Rhino Health joins consortium to reduce carbon footprint of CT scans

Rhino Health has joined forces with more than 20 international institutions to help advance a disruptive solution that will reduce the environmental footprint of computerised tomography (CT) imaging.

The leader in federated computing will be participating in the NetZeroAICT consortium, along with institutions around the world including the University of Oxford. The NetZeroAICT project is co-funded by Horizon Europe and UK Research Innovation (UKRI).

It aims to develop AI-powered CT digital contrast technology, which will reduce the environmental impact of CT imaging by minimising contrast media and single-use consumables. With the development of an AI solution it hopes to revolutionise the radiology service pathway.

Every year over 300 million CT scans are performed globally. The average carbon footprint of each is 9kg per scan, due to single-use consumables such as the needle, dressings, packaging, and the additional energy consumption.

Additionally, around 60% of CT scans require the use of iodinated RCM – an injection which is not absorbed by the body, but rather excreted with urine. This forms a major pharmaceutical waste released into sewage water, that affects downstream environmental biodiversity.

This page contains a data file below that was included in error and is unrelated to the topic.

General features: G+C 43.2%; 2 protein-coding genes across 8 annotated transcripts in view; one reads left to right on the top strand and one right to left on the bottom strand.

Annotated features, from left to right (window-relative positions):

Professor Regent Lee, surgeon scientist entrepreneur at University of Oxford, and the scientific coordinator of the project, said: “The combined NetZeroAICT Consortium expertise will enable us to develop and deploy trustworthy ‘green’ AI software as medical device with the ultimate goal to reduce the environmental footprint from CT imaging.

“European patients will have access to safer, faster, equitable and sustainable healthcare delivery while the healthcare systems strengthen their alignment with the European Green Deal. This is a new era of translational research. In addition to improving patients’ health, our aspiration is to improve planetary health for future generations.”

The NetZeroAICT will work on the development of a robust CT image repository, which will be extensively curated and accurately classified, making it research-ready, searchable and accessible. The repository will contain data from more than 10 hospital groups from countries around the world – including England.

Rhino Health’s role within the project will be to help train the AI model. It will provide its federated computing platform along with its team’s expertise in edge computing, federated learning and AI.

The platform will deliver unique capabilities that will allow the consortium to maintain ‘net negative computing’ by orchestrating workflows across both a large public cloud as well as a ‘green cloud’ to reduce the carbon footprint of the entire project.

Rhino Health co-founder and CEO, Ittai Dayan, MD, said: “Our platform enables collaborative healthcare research while complying with data privacy regulations.

“We intend to not only reduce the environmental impact of medical imaging, but also develop this ‘digital contrast’ in an environmentally friendly way and do that while powering innovation by combining numerous academic researchers from around the world.”

The consortium is coordinated by Collective Minds Radiology and scientifically led by the University of Oxford.

The NHS has also been encouraging its staff to reduce their carbon footprints. Earlier this year Jump won a £690,000 NHS contract to develop a healthcare-specific carbon engagement tool.

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This post originally appeared on TechToday.